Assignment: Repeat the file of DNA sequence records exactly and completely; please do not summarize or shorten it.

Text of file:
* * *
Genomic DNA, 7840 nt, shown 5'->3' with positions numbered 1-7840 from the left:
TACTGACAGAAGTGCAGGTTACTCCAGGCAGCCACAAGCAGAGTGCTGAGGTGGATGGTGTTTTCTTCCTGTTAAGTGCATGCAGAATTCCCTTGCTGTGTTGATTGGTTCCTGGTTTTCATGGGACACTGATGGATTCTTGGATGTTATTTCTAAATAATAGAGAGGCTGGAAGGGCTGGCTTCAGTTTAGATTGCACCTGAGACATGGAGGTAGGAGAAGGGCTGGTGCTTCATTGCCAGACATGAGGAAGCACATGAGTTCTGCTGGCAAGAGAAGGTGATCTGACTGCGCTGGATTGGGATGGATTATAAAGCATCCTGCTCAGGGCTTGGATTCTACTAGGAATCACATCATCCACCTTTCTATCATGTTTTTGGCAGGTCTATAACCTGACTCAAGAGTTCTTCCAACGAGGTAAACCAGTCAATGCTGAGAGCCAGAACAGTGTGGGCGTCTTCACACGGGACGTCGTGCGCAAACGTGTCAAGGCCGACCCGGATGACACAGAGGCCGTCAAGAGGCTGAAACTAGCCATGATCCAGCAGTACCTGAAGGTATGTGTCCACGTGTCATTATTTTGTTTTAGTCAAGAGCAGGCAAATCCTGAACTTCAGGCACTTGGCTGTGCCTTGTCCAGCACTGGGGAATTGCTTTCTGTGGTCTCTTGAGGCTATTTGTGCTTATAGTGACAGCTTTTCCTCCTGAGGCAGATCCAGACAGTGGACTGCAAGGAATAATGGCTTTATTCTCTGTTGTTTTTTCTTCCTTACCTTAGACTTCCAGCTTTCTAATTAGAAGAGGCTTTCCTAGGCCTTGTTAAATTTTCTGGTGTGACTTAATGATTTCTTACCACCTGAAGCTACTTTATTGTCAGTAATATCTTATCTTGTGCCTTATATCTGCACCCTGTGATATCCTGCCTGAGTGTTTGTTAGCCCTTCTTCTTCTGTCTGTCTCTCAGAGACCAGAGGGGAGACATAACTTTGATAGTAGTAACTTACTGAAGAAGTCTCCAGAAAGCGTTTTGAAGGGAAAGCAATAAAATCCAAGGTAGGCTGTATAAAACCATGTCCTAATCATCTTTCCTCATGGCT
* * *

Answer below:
Genomic DNA, 7840 nt, shown 5'->3' with positions numbered 1-7840 from the left:
TACTGACAGAAGTGCAGGTTACTCCAGGCAGCCACAAGCAGAGTGCTGAGGTGGATGGTGTTTTCTTCCTGTTAAGTGCATGCAGAATTCCCTTGCTGTGTTGATTGGTTCCTGGTTTTCATGGGACACTGATGGATTCTTGGATGTTATTTCTAAATAATAGAGAGGCTGGAAGGGCTGGCTTCAGTTTAGATTGCACCTGAGACATGGAGGTAGGAGAAGGGCTGGTGCTTCATTGCCAGACATGAGGAAGCACATGAGTTCTGCTGGCAAGAGAAGGTGATCTGACTGCGCTGGATTGGGATGGATTATAAAGCATCCTGCTCAGGGCTTGGATTCTACTAGGAATCACATCATCCACCTTTCTATCATGTTTTTGGCAGGTCTATAACCTGACTCAAGAGTTCTTCCAACGAGGTAAACCAGTCAATGCTGAGAGCCAGAACAGTGTGGGCGTCTTCACACGGGACGTCGTGCGCAAACGTGTCAAGGCCGACCCGGATGACACAGAGGCCGTCAAGAGGCTGAAACTAGCCATGATCCAGCAGTACCTGAAGGTATGTGTCCACGTGTCATTATTTTGTTTTAGTCAAGAGCAGGCAAATCCTGAACTTCAGGCACTTGGCTGTGCCTTGTCCAGCACTGGGGAATTGCTTTCTGTGGTCTCTTGAGGCTATTTGTGCTTATAGTGACAGCTTTTCCTCCTGAGGCAGATCCAGACAGTGGACTGCAAGGAATAATGGCTTTATTCTCTGTTGTTTTTTCTTCCTTACCTTAGACTTCCAGCTTTCTAATTAGAAGAGGCTTTCCTAGGCCTTGTTAAATTTTCTGGTGTGACTTAATGATTTCTTACCACCTGAAGCTACTTTATTGTCAGTAATATCTTATCTTGTGCCTTATATCTGCACCCTGTGATATCCTGCCTGAGTGTTTGTTAGCCCTTCTTCTTCTGTCTGTCTCTCAGAGACCAGAGGGGAGACATAACTTTGATAGTAGTAACTTACTGAAGAAGTCTCCAGAAAGCGTTTTGAAGGGAAAGCAATAAAATCCAAGGTAGGCTGTATAAAACCATGTCCTAATCATCTTTCCTCATGGCT